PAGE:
KIRO Radio reached out to management of Spokane Arena on Monday morning regarding mask enforcement policies and procedures. Director of Entertainment Matt Meyer responded by email that he was playing in a golf tournament and not available to answer questions until late afternoon; further attempts to reach Meyer on Tuesday were unsuccessful. Among the questions posed to Meyer via email Tuesday were what Spokane Arena ushers were instructed to do as far as addressing non-compliance with the mask wearing mandate in the seating area and the concourses.
Complaints about mask mandate enforcement at businesses and other public places including Spokane Arena are handled by the Washington State Department of Health (DOH). In an email to KIRO Radio on Tuesday, DOH public information officer Ginny Streeter wrote, “We have not received any complaints assigned to DOH regarding [the Kraken game on Sunday], but we did receive two complaints 9/17 regarding a music event on 9/17 at the arena. Our complaint response team did reach out to the arena after the 9/17 event and we have not received any further complaints. That being said, sometimes complaints can come in several days after an event.”
Meanwhile, the COVID-19 situation in Spokane County is “not where we want to be,” according to the regional health district’s Kelli Hawkins.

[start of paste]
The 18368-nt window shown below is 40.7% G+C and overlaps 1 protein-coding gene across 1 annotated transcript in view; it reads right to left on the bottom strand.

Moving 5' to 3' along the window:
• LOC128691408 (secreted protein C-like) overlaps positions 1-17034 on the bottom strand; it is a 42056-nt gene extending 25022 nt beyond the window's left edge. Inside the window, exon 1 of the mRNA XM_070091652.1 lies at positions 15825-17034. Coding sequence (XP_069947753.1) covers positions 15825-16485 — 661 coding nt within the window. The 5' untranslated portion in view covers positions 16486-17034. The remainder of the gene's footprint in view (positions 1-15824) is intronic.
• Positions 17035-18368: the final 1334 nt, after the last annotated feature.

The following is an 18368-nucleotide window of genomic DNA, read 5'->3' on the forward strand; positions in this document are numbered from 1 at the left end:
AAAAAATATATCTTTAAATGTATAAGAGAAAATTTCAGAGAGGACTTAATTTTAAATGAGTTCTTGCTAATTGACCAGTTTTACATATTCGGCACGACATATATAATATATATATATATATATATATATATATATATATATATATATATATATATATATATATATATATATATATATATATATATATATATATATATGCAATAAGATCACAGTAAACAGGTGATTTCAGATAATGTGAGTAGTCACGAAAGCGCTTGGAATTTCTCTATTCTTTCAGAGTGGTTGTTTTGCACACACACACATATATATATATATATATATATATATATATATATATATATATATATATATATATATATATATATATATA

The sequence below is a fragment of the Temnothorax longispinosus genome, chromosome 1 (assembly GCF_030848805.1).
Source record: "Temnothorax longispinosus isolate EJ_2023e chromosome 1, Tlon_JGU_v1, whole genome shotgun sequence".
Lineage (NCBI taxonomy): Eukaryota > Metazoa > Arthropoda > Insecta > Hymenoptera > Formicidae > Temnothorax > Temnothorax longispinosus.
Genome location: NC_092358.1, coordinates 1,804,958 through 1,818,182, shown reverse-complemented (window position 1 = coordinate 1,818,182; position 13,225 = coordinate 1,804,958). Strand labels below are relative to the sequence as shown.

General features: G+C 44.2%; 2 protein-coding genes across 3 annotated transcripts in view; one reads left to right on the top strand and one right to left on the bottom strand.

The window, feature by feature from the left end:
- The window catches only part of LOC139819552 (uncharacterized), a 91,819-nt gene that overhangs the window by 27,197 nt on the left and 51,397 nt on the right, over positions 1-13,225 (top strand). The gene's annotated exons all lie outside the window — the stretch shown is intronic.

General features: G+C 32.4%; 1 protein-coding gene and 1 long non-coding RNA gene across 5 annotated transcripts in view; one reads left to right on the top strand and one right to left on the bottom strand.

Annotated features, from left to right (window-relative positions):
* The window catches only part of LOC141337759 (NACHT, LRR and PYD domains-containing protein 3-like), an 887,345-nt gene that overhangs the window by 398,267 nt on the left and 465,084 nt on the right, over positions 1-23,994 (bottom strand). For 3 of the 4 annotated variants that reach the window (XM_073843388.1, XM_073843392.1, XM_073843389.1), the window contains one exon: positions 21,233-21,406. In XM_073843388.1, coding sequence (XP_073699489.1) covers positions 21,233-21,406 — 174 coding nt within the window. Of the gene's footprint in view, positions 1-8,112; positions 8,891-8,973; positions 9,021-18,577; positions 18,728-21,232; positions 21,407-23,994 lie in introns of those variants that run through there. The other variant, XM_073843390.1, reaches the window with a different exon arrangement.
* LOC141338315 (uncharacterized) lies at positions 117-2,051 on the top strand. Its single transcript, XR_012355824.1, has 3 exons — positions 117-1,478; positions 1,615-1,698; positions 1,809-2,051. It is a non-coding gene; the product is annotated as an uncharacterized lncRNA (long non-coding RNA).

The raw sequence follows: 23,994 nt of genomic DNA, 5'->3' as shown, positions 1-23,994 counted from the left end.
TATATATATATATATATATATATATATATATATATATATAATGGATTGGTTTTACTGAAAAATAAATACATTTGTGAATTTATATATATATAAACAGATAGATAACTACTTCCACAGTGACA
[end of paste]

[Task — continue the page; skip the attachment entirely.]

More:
“We are always moving forward in vaccinations, but we don’t have as high a vaccination rate as we would like to see,” Hawkins continued. “Our hospitalizations are very high right now.”
What’s driving the low vaccination rates in Spokane County?
“I think that we have a very hesitant group,” Hawkins said. “We have a lot of rural areas and that’s been shown throughout the country to be a group that is hesitant to the COVID-19 vaccine in particular. Some of those hesitancies [are from] misinformation or … just wanting to see the effects of the vaccine longer-term. And so they’re waiting.”
“Our role has just been to continue to share valid credible information showing that the vaccine is safe and effective and get as many people vaccinated as we can,” Hawkins said.
As far as risks from unmasked attendees at the Kraken game, Hawkins said that other large events have taken place at Spokane Arena lately, and no associated outbreaks have subsequently been detected. Large events at the recent Spokane County Fair – including concerts and the rodeo – were mostly in outdoor venues, Hawkins said.
The Kraken-Canucks game Sunday was one for the history books – the inaugural exhibition game in what’s hoped will be a terrific regional NHL rivalry.